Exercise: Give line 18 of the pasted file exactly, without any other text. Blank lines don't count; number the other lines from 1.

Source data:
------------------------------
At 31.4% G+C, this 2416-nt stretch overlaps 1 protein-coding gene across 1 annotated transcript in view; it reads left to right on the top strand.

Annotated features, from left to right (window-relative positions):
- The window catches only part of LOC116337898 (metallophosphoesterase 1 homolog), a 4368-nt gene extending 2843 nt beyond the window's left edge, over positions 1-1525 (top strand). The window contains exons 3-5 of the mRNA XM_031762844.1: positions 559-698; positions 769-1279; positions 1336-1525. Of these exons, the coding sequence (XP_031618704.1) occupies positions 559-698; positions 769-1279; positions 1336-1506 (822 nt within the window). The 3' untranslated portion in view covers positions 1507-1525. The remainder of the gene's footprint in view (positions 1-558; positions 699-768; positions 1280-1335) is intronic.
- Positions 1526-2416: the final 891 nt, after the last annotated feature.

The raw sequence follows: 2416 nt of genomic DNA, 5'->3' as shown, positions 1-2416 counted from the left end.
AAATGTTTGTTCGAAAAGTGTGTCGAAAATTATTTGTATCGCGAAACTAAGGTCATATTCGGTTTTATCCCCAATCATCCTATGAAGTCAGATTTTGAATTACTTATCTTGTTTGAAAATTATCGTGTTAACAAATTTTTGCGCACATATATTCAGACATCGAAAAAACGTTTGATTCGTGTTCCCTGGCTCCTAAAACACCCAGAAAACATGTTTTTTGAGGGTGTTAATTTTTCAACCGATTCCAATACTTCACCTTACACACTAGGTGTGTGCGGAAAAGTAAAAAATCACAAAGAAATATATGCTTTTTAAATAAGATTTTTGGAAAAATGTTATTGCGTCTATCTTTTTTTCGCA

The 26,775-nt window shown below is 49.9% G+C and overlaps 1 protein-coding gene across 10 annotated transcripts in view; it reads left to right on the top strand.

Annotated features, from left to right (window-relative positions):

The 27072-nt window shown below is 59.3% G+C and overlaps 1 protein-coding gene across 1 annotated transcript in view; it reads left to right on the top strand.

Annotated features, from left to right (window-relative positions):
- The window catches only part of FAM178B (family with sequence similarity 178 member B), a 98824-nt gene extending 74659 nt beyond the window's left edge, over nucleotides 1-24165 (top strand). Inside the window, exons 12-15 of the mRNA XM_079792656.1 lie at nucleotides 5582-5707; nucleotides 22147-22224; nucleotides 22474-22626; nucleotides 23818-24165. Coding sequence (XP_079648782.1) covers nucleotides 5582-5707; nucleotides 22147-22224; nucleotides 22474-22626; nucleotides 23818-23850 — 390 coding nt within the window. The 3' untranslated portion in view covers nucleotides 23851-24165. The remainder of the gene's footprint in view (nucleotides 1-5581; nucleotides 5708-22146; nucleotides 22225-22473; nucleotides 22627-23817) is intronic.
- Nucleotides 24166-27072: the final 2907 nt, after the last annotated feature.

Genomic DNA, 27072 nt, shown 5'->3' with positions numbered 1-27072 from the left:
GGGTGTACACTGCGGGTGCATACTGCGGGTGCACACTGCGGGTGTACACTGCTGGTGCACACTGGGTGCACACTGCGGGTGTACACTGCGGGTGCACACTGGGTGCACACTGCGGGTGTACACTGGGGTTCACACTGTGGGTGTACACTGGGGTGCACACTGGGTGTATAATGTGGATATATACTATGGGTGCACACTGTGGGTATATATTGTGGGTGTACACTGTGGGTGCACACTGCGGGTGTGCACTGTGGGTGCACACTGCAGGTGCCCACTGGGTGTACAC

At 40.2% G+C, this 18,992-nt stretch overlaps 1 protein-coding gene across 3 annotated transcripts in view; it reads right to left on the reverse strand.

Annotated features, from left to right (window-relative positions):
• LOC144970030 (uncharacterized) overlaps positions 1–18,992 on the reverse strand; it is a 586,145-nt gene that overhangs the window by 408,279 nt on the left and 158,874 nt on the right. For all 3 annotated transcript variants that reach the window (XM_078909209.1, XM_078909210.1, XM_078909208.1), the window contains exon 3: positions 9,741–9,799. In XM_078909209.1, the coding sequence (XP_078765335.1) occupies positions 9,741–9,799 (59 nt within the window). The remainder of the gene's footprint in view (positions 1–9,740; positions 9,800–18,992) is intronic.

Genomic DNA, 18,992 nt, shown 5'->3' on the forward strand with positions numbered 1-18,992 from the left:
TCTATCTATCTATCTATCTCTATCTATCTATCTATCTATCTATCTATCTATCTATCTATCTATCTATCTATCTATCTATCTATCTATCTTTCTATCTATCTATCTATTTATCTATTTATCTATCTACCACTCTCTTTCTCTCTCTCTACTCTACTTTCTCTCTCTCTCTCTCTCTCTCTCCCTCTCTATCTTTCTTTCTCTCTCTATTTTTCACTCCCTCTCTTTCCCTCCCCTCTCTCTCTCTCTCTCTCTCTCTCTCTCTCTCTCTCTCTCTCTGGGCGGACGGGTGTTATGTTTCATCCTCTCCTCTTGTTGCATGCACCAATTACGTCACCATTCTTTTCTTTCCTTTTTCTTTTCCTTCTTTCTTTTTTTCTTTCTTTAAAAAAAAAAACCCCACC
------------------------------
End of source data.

Genomic DNA, 18,992 nt, shown 5'->3' on the forward strand with positions numbered 1-18,992 from the left: